In order to bring greater awareness to the issue of posttraumatic stress disorder (PTSD), the United States Senate designated June 27th as National PTSD Awareness Day. In addition, June has been designated as PTSD Awareness Month by the National Center for PTSD (NCPTSD).
PTSD is a mental health problem that can occur after someone has been exposed to a single traumatic event or multiple traumatic events, such as sexual or physical assault, natural or man-made disaster, and war-related combat stress. Symptoms of PTSD include persistent intrusive thoughts and distressing dreams about the traumatic event, triggered emotional responses to reminders of the trauma, efforts to avoid thinking or talking about the trauma, and persistent hypervigilance for cues that indicate additional danger or trauma re-occurring.
What can you do if you or someone you care about needs help for PTSD? There are organizations and resources that can help both individuals and professionals discover ways to identify and manage PTSD symptoms.
American Psychological Association
Post-traumatic Stress Disorder
APA provides news articles, books and other timely resources for individuals and families coping with PTSD.
The waking wounded
Addressing injured soldiers' sleep issues helps improve their rehabilitation, psychologists find. (Monitor on Psychology, January 2013)
More PTSD among homeless vets
Homeless Iraq and Afghanistan veterans are more likely to be haunted by PTSD than homeless vets of previous eras. (Monitor on Psychology, June 2013)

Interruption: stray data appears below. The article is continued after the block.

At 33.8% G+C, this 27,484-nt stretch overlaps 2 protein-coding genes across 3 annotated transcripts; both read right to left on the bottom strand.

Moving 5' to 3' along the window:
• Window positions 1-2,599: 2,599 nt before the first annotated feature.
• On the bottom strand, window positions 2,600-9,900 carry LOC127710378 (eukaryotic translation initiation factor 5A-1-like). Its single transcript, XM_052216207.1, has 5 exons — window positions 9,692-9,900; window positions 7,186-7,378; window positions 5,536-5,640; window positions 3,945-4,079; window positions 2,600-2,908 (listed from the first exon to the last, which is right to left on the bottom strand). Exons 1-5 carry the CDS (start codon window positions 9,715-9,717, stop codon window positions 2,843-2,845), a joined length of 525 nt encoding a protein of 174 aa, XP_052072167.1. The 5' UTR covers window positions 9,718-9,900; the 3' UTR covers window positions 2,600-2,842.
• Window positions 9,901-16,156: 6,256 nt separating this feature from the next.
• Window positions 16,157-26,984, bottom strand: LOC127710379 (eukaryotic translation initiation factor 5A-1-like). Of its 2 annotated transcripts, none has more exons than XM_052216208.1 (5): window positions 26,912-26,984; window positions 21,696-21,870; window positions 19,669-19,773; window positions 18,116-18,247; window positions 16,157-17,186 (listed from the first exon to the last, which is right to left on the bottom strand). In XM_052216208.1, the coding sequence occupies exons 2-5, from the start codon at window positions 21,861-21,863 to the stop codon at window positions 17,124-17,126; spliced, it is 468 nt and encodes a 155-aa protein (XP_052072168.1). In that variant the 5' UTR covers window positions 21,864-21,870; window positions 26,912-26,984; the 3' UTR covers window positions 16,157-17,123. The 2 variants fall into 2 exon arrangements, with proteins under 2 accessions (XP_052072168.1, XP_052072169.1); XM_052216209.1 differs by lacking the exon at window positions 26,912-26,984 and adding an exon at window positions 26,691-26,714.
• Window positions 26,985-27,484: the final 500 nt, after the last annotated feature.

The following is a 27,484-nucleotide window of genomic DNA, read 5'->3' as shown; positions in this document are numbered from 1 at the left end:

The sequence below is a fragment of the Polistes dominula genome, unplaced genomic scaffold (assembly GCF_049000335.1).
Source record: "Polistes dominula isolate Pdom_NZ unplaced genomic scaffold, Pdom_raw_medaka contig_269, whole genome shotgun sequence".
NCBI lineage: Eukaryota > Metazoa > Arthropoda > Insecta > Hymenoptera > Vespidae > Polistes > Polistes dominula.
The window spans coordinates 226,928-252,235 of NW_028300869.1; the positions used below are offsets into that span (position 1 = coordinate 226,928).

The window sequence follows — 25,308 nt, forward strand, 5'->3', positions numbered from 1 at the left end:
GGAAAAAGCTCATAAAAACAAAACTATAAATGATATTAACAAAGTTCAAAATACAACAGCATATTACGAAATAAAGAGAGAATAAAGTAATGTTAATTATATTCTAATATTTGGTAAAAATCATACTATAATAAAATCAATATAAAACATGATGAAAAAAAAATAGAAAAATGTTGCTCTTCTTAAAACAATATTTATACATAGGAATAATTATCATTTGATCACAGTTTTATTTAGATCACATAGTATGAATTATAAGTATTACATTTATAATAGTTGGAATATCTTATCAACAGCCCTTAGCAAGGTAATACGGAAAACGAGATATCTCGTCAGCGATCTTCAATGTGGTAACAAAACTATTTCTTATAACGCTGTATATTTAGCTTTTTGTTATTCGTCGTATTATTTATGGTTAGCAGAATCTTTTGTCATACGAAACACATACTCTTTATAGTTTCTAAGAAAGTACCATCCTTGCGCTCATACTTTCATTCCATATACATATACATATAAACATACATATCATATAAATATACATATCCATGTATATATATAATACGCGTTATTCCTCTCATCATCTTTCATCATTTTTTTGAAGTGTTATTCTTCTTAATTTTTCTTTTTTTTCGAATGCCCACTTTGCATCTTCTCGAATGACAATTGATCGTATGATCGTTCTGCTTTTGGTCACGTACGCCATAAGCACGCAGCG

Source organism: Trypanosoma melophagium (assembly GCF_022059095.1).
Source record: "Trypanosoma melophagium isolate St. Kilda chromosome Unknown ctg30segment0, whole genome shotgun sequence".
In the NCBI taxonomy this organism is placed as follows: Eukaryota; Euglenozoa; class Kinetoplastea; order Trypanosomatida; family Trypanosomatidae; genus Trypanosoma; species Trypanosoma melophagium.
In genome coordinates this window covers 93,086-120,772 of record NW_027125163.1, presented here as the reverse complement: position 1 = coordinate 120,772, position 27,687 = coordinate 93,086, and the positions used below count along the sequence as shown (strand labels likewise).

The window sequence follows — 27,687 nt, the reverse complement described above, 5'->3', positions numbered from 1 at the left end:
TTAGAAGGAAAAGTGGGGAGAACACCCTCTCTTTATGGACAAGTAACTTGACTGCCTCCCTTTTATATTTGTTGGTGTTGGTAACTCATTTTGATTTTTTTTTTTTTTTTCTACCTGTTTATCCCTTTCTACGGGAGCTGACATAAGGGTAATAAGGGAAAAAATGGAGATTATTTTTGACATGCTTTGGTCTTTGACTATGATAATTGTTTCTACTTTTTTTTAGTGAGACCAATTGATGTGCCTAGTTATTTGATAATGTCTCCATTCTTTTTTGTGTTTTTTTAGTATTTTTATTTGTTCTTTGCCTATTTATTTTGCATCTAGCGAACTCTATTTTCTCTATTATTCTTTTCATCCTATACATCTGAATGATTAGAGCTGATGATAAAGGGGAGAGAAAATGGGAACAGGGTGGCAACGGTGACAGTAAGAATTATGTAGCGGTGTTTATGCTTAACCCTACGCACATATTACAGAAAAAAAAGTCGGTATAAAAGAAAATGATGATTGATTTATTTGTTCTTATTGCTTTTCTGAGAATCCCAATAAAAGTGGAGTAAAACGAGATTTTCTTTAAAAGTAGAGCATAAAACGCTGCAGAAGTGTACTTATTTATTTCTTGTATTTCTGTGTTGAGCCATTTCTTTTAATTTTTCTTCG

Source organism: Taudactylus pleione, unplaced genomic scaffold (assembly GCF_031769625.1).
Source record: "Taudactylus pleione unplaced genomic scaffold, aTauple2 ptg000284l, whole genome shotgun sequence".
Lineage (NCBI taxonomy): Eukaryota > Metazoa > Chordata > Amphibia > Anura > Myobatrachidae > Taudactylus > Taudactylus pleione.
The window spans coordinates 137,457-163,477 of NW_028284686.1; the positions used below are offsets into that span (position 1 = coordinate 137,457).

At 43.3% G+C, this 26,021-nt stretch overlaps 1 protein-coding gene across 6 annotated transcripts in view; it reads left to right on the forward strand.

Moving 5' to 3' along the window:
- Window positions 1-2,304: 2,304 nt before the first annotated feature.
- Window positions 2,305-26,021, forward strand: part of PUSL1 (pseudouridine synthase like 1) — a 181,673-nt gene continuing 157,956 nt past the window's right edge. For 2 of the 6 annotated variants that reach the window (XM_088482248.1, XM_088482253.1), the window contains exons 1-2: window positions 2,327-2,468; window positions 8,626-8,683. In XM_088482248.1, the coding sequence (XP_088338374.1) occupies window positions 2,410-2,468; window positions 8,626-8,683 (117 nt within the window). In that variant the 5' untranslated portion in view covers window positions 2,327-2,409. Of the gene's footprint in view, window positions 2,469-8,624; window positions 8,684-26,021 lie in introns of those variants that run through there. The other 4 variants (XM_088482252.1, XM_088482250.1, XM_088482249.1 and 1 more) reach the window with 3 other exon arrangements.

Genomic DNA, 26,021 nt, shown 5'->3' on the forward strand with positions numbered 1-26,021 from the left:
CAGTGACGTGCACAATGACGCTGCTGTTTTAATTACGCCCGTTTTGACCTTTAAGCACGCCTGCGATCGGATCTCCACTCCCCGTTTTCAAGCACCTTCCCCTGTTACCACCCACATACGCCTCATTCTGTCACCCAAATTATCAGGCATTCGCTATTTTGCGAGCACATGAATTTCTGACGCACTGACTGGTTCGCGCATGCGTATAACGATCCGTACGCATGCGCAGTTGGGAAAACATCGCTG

Helping veterans and their families
Government agencies and community organizations must build bridges to assist service members, veterans and their families, said APA members at a 2012 congressional hearing. (Monitor on Psychology, May 2012)
National Center for PTSD
Working Together to Raise PTSD Awareness
The National Center for PTSD is a VA center that promotes awareness of PTSD and effective treatments throughout the year. The organization provides mobile apps, videos, printed materials and online tools to educate and assist veterans, the general public and professionals about PTSD.
Center for Deployment Psychology
June is Posttraumatic Stress Disorder Awareness Month
Lisa French, PsyD, outlines the many organizations that help educate both professionals and the general public about PTSD.
Where to Get Help for PTSD
Are you are in crisis? You have options:
- Call 911
- Go to the nearest Emergency Room
- Call the Suicide Prevention Lifeline 1-800-273-8255
- Contact the Veterans Crisis Line: 1-800-273-8255, press 1 (text 838255) or Confidential Veterans Chat with a counselor